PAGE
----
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Balazs Bucsay is a Hungarian hacker with 14 years of experience, currently living in Hungary, Europe. Works for Vodafone (the world's second largest mobile operator company) as an ethical hacking specialist, doing penetration tests and other security related tasks. Participated in a series of ethical hacking competitions, owns professional certificates including OSCP, OSCE, and OSWP.

Balazs Bucsay Balazs Bucsay

Calculation, Visualization, and Analysis of Security Metrics in SIEM Systems

Author: Igor Kotenko

This report will focus on the current state of research and development introducing a new approach to calculation, visualization and analysis of security metrics for situation awareness in SIEM systems and providing aspects of implementation of software components in such systems.

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Igor Kotenko is a professor, head of the SPIIRAS Laboratory of Information Security Issues, and doctor of technical sciences. He participated in a variety of projects on developing new computer security technologies and innovative methods for monitoring and managing security incidents, detecting network intrusions, modeling network attacks, assessing network security, and verifying security policies. As a speaker, participated in the international forum PHDays three times.

Igor Kotenko Igor Kotenko

Memory Corruption: from Sandbox to SMM

Author: Nikita Tarakanov

This report will focus on similarities and differences of memory corruptions exploitation in different rings, from userland to all-mighty SMM. It will demonstrate how many vulnerabilities are required to bypass all security mechanisms. Additionally, it will also discuss historical retrospective of multi-ring exploitation.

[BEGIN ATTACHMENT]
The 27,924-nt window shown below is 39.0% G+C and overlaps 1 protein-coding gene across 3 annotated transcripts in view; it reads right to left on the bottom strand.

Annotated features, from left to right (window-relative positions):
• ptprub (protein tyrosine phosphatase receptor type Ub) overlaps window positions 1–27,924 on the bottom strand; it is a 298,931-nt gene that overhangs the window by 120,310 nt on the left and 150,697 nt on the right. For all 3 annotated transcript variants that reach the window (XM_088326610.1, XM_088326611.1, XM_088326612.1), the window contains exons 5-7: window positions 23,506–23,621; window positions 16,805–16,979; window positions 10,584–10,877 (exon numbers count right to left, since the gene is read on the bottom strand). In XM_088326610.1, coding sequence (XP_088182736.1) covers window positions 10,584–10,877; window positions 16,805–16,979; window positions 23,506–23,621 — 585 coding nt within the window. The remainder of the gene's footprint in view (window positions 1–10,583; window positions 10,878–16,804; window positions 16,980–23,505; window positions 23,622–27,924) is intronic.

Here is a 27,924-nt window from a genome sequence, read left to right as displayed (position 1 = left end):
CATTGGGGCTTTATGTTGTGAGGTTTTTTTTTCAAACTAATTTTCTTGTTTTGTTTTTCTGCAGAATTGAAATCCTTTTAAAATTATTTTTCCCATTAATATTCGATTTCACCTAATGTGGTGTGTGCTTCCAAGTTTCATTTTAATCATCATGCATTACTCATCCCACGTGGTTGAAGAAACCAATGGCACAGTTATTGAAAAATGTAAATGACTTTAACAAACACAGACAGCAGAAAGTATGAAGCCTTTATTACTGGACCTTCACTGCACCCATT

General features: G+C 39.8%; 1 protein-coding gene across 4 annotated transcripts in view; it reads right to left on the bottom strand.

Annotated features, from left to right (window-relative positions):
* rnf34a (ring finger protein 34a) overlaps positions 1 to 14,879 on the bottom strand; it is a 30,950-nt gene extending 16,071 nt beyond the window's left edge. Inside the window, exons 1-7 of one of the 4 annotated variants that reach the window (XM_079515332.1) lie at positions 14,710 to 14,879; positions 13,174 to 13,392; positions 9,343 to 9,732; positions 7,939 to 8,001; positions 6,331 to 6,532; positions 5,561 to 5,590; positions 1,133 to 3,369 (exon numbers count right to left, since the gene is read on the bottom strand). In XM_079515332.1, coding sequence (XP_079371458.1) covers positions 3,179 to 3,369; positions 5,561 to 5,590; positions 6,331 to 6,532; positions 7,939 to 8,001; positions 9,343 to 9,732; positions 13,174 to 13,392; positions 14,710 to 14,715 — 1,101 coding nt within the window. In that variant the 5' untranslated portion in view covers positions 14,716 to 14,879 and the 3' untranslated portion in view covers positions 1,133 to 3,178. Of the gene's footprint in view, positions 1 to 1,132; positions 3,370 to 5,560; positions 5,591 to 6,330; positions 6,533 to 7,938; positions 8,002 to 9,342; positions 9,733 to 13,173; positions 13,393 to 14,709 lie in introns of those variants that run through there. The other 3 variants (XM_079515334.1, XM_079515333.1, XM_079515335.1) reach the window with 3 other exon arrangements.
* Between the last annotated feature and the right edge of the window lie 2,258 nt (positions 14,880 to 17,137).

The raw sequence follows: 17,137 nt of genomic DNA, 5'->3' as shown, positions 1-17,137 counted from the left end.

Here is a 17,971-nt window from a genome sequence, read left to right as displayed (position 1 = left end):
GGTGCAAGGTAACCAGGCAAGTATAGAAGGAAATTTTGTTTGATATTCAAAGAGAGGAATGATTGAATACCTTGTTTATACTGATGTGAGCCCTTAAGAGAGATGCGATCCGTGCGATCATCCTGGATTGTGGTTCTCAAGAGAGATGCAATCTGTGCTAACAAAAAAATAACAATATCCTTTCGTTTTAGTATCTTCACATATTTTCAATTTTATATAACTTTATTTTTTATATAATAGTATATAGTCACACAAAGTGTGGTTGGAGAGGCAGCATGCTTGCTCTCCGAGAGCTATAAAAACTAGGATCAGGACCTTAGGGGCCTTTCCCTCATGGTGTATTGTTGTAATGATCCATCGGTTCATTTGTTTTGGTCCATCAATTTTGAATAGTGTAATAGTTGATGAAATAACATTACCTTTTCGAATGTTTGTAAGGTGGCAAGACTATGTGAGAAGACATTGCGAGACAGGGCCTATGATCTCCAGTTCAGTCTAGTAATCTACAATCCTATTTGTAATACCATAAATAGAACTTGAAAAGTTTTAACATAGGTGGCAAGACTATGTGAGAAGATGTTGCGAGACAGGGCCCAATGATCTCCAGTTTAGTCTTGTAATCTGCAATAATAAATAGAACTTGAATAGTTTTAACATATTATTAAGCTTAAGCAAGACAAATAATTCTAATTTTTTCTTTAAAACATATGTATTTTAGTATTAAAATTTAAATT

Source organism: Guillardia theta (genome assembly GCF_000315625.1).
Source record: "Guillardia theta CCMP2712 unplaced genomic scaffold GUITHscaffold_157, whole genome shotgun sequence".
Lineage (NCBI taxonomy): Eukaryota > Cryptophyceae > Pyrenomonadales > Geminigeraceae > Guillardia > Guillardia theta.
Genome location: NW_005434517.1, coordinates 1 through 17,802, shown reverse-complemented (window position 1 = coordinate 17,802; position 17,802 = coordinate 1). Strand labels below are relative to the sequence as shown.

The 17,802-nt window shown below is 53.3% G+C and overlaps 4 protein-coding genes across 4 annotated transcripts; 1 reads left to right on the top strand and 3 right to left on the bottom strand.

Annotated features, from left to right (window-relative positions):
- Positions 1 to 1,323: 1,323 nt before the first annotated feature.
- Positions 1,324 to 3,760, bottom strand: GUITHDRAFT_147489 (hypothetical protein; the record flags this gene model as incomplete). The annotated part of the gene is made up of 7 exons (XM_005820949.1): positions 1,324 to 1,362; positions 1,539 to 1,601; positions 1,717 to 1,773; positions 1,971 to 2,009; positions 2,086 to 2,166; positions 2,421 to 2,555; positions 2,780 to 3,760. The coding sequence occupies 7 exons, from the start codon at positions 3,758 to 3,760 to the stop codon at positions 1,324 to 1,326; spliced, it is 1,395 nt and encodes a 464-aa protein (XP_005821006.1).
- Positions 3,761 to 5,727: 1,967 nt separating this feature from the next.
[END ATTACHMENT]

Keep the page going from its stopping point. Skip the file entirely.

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Nikita Tarakanov is a security researcher at Intel currently engaged in reverse engineering and vulnerability search automation. He previously worked as an IS researcher at Positive Technologies, VUPEN Security, and CISS. The winner of the PHDays Hack2Own 2011/2012 contest and the author of reports about kernel mode drivers and their exploitation techniques. He is interested in writing exploits, especially for Windows NT Kernel.

Nikita Tarakanov Nikita Tarakanov

Practical Approaches to Automation of Reverse Engineering

Author: Anton Dorfman

The report focuses on the author’s experience in creating a reverse engineering plugin based on IDAPython, which is capable of conducting primary automated code analysis and transferring results from the currently researched system to its other versions.